They call him Nigel, and he arrived as a friend. You can smell the nostalgia on them. … ‘We’re a proud nation,’ one woman told me. ‘We’re a fighting nation. We will not be humiliated.’

And, of course, “whatever else they are” – they are not racist. This point is declarative, not discursive – a statement made in response to a question that has not been asked and a point that has not been made. They insist on their own decency and persecution. “Britain’s over, manners are over,” one man told Farage. “If I say I don’t like foreigners coming over here and taking all the jobs, I’ll be arrested,” he said, before not being arrested.


The ‘nation’ most Leavers are ‘proud’ of, of course, is not Britain but England: ‘Brexit’ has always meant ‘Engxit,’ just as ‘Britain’ has for centuries meant the English Empire, albeit one ironically rooted, as noted in my last letter, in the death of Anglo-Saxon England in the Norman Conquest.

In 1914, the question of Irish Home Rule threatened to explode ‘Global Britain’ at its ‘domestic’ core; defusing that bomb, indeed, was one motivation for London’s decision to enter the Great War, a cynical gamble sparking the 1916 Easter Rising, the horrors of the Irish Civil War, and the tragedy – and, now, the recurring nightmare – of the hard border between Ulster and Eire.

Extinction Rebellion (XR) protests, London, UK, April 2019. (Photo by Jwslubbock [CC BY-SA 4.0 ( via Wikimedia Commons)

Extinction Rebellion (XR) protests, London, UK, April 2019. (Photo by Jwslubbock, CC BY-SA 4.0 via Wikimedia Commons)

In 2014, the question of Scottish Independence was seemingly ‘put to bed’ with a convincing referendum vote to ‘Remain’ in the UK. (Scotland officially surrendered its sovereignty, coincidentally, on May Day 1707.) But then, courtesy of Cameron, came Farage, unwitting savior of the separatist cause, with Scottish First Minster Nicola Sturgeon now pressing for a second Independence vote on the sound logic that if the question five years ago had been ‘Should Scotland Stay in a UK outside the EU?’ the answer would have been ‘No [Expletive] Way’!

But it isn’t just Britain, that Celtic Knot of Occupied Territories, that’s now unraveling: so too is England, itself a Little Britain of immense regional and cultural diversity, held for a political eternity in the vice-grip of London. Modern London, dynamically multicultural and massively pro-Remain – or, in Farage-speak, home to a highly-suspect ‘metropolitan elite’– would now rather follow Scotland back into Europe than preside over, and pay the price of, a diminished and contracting, internally-combustible ‘Union.’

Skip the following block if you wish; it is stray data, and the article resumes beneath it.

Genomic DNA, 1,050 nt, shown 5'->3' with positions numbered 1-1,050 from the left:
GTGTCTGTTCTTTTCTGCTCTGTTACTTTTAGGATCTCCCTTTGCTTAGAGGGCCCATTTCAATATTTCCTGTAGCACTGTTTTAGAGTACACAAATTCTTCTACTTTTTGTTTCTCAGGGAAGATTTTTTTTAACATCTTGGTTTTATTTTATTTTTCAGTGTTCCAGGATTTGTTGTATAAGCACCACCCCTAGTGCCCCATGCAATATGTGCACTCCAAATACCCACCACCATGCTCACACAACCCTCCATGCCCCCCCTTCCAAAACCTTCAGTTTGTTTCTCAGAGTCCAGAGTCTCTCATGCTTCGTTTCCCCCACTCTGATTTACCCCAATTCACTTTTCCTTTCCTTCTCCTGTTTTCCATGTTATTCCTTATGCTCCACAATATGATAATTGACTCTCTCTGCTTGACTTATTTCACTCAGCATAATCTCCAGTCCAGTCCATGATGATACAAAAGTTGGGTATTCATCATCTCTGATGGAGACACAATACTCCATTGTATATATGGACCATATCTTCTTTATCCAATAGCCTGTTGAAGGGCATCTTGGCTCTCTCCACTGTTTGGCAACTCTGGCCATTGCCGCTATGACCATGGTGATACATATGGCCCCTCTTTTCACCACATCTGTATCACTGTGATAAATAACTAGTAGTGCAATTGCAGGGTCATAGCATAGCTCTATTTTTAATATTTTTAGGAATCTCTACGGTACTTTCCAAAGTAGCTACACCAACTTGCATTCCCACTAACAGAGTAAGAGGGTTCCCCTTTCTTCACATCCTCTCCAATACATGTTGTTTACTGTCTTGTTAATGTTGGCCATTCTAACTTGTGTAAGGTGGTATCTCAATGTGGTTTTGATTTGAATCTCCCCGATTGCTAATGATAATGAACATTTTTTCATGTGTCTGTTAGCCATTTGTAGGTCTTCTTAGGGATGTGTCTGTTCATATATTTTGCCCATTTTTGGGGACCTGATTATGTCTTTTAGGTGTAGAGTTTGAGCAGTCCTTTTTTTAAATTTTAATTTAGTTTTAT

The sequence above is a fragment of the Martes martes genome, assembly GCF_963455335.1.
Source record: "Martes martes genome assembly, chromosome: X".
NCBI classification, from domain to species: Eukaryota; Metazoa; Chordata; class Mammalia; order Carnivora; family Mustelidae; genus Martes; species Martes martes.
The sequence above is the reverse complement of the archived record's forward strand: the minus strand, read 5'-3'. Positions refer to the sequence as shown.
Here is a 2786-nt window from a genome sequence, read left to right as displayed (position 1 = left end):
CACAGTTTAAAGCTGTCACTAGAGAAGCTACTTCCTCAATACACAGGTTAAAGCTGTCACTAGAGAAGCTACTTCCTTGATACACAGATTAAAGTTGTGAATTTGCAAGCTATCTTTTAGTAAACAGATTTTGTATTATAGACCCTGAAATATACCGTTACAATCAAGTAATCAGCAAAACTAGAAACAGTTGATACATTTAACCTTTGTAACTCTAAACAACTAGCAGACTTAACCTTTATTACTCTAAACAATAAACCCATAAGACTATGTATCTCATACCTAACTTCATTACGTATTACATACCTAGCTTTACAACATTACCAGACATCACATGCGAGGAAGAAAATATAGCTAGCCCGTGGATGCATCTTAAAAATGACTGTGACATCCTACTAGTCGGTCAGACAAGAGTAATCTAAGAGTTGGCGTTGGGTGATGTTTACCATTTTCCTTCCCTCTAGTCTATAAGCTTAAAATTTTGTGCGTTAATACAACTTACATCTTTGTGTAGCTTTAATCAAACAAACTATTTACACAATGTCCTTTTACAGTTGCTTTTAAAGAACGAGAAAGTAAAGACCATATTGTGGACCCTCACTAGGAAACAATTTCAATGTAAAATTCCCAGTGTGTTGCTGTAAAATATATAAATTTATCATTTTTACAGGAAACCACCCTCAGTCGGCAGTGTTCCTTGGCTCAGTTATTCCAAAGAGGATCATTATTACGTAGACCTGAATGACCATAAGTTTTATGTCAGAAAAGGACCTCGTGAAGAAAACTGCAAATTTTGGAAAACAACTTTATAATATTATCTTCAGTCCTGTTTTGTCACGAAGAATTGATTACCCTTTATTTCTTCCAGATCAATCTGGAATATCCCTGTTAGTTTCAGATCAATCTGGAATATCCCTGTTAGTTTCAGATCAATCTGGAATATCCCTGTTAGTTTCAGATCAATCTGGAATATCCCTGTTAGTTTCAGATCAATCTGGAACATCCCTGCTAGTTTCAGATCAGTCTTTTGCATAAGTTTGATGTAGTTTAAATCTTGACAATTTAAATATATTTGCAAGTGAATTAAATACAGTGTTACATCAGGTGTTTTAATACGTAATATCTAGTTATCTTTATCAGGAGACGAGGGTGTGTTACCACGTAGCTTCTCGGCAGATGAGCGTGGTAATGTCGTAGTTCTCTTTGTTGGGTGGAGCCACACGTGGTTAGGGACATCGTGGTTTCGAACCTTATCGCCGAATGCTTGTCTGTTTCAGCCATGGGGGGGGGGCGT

For most environmentalists – as for those in the overlapping worlds of anti-war and social justice activism – their country (as Virginia Woolf said in World War One) “is the world,” and the Conquest they’re determined to end is the Conquest of Nature, the Rape of the Goddess, the human imperialism idiotically endangering human survival.

A common sign at the XR protests was (under a picture of the globe) ‘This Means More Than Brexit.’ But precisely because, as Gary Younge says, the ‘rebels’ understand “there is no meaningful national response to global warming,” and so see themselves “as part of a global movement…which requires seeing foreign people as human beings, and agreements and alliances between nations as fundamental to any possible solution,” Brexit matters terribly in framing and driving debates in Britain about its role and responsibility as a former imperial and industrial superpower in addressing a question too big for any single ballot: whether the planet remains inhabitable, or we leave it in ruins.

Featured image: Silent prayer at Lady Chapel, Glastonbury Abbey, Somerset by Tiverton, UK, CC BY-SA 2.0, via Wikimedia Commons.


Sean Howard



Sean Howard is adjunct professor of political science at Cape Breton University and member of Canadian Pugwash. He may be reached here.